Real Estate

Things to Do Six Weeks Before a Move

Being a military family we did numerous moves. I like to think I am a pro when it comes to moving, and am happy to share what I’ve learned with my clients. In the military we could move across the country or around the world, and planning was essential to keep it from becoming overly stressful.

When should you start planning the move? I like to have six weeks. This allows ample time to get everything done, and to take care of any situations that may come up.

The first thing I do is get a notebook and title the top of three pages, these titles are “Going”, “Staying”, and “Charity”. I then pick a room and get started by deciding what furniture is going, what is staying, and what is being donated. All these furniture items are listed on the appropriate page. Then, still working in that room, I get three boxes and mark them “Going”, “Staying”, and “Charity”. You may be asking why I have a “Staying” box. In this box I will put any instruction manuals, keys, extra batteries for home systems, paint color information, Homeowner Association contact info, and anything else the new owners may need.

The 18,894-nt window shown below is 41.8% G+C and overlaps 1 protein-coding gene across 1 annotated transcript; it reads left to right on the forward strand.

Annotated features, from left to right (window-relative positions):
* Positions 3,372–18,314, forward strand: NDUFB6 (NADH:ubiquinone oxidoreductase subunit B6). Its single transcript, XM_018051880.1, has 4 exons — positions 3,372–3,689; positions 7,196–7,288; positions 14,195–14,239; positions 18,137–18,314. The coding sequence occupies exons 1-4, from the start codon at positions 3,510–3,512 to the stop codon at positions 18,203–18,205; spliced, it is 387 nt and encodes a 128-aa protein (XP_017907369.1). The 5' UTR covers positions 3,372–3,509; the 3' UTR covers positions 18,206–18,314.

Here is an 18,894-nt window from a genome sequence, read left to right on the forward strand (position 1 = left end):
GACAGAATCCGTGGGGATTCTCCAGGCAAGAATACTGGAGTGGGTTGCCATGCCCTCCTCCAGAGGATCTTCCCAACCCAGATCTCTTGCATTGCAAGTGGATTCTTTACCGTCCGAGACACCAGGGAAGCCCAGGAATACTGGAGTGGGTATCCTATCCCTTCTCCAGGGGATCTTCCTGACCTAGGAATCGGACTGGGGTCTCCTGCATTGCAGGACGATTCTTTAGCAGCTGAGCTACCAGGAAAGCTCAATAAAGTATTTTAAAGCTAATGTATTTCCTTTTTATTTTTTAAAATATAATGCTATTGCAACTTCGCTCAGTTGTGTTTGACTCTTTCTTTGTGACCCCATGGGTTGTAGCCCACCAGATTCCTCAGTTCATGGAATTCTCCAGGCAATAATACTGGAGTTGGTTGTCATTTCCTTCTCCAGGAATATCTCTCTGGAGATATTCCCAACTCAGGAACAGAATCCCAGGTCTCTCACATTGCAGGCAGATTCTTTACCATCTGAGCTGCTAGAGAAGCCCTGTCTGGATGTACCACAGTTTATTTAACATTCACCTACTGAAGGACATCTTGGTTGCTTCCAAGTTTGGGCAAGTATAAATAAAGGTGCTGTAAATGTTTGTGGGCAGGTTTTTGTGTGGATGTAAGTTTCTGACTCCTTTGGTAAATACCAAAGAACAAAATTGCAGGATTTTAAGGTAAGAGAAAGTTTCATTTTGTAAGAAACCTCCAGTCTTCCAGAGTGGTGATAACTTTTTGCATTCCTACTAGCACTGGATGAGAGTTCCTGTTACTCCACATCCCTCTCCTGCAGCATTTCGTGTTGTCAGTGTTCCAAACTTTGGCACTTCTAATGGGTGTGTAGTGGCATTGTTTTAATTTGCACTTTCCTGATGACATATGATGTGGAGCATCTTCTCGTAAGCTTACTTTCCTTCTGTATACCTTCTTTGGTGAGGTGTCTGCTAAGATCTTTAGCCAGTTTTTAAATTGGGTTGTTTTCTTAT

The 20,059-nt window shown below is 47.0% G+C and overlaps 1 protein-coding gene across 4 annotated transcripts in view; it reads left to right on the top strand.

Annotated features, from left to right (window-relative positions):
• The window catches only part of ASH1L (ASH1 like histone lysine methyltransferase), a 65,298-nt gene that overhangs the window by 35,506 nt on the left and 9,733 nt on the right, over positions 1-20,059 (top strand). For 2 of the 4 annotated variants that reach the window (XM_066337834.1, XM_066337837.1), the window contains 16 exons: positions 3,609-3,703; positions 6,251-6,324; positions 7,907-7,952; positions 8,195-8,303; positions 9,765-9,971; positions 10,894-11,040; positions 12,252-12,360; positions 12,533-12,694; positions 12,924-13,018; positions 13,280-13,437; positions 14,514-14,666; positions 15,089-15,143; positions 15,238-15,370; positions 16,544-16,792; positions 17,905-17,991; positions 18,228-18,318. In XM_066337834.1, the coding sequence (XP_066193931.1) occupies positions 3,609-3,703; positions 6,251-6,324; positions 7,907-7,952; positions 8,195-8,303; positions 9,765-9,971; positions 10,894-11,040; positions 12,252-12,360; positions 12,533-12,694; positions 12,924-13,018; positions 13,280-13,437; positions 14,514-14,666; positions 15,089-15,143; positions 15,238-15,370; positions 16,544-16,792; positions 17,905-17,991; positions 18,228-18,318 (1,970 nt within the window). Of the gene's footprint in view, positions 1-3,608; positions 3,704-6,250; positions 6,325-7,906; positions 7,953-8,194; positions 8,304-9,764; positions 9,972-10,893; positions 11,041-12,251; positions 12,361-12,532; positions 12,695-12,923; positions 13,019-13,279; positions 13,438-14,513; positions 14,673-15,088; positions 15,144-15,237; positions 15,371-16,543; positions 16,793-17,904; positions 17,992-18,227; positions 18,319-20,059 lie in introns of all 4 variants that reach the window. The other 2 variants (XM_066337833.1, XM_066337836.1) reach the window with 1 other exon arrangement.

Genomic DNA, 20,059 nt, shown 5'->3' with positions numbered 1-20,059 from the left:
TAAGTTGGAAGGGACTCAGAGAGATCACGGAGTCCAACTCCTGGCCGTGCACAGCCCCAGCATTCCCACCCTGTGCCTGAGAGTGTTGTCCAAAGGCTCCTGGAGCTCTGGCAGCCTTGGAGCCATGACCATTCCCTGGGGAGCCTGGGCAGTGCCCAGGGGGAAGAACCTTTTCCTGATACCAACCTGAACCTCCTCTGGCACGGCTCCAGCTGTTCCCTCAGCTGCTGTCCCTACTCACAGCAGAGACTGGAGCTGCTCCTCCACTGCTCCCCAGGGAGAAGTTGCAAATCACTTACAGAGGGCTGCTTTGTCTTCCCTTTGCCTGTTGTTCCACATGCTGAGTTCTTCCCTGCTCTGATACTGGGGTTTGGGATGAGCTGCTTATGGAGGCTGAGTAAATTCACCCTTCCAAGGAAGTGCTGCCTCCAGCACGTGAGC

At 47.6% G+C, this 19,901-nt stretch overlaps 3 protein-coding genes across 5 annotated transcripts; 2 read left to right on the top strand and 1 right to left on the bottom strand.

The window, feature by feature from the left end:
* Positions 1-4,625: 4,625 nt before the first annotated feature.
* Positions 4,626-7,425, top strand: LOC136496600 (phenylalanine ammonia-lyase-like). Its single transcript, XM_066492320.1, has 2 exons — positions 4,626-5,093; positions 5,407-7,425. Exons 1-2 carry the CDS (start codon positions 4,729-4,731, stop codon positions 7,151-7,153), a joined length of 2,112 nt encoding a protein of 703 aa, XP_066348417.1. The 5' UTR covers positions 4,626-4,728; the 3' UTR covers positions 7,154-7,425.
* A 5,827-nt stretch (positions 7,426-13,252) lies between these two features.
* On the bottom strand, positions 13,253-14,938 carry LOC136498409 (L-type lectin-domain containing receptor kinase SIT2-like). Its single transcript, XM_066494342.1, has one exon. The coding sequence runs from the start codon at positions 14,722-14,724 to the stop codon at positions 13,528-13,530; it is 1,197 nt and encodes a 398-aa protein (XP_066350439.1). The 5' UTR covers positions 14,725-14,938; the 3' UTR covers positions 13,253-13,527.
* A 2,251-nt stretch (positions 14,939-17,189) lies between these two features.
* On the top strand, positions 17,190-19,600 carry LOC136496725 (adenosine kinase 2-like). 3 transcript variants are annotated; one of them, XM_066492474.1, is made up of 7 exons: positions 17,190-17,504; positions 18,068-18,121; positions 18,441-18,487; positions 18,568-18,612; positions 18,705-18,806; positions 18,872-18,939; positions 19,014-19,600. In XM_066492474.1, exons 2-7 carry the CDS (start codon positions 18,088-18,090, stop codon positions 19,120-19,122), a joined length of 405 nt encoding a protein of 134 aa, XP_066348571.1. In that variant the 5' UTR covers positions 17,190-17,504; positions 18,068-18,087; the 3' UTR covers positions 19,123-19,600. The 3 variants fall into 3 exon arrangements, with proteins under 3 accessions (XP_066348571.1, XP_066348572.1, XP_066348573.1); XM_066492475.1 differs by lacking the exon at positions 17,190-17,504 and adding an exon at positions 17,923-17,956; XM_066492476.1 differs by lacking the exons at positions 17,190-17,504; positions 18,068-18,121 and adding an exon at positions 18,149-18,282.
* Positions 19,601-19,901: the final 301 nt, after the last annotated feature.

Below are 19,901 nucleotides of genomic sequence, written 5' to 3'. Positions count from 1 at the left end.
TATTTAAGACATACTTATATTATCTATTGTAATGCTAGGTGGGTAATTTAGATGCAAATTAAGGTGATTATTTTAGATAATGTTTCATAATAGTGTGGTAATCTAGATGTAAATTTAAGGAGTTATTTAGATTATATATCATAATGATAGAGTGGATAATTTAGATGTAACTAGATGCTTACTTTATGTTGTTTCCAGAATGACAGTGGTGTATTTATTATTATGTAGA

I do this in each room, and can get through the entire house in a couple of days. I always end up with several boxes of items, and some furniture that we will donate to charity. I call the charity and schedule a pick-up. This is really convenient, and is a great way to get rid of things in good condition. Please know I don’t touch the garage, that is always Dean’s thing and if I started tossing what I thought wasn’t important, let me say he wouldn’t be happy.

Once the house is organized it is time to call the movers. In the military I was fortunate because Dean always took care of that through admin. He would schedule for them to come to the house so they could figure the weight total and number of boxes. For my clients, I tell them to call three separate moving companies and setup appointments to get estimates. I include a contact sheet for several companies in their seller’s packet.

It is also important to contact your insurance company and make sure your belongings will be insured while in transit. I learned, before a cross country move, that the popular insurance company we had been with for years would only give 10% of the total value should something happen in transit. When I heard that and thought about our belongings crashing down a mountain in a mass of flames (totally over dramatic) we immediately dumped them and got better insurance.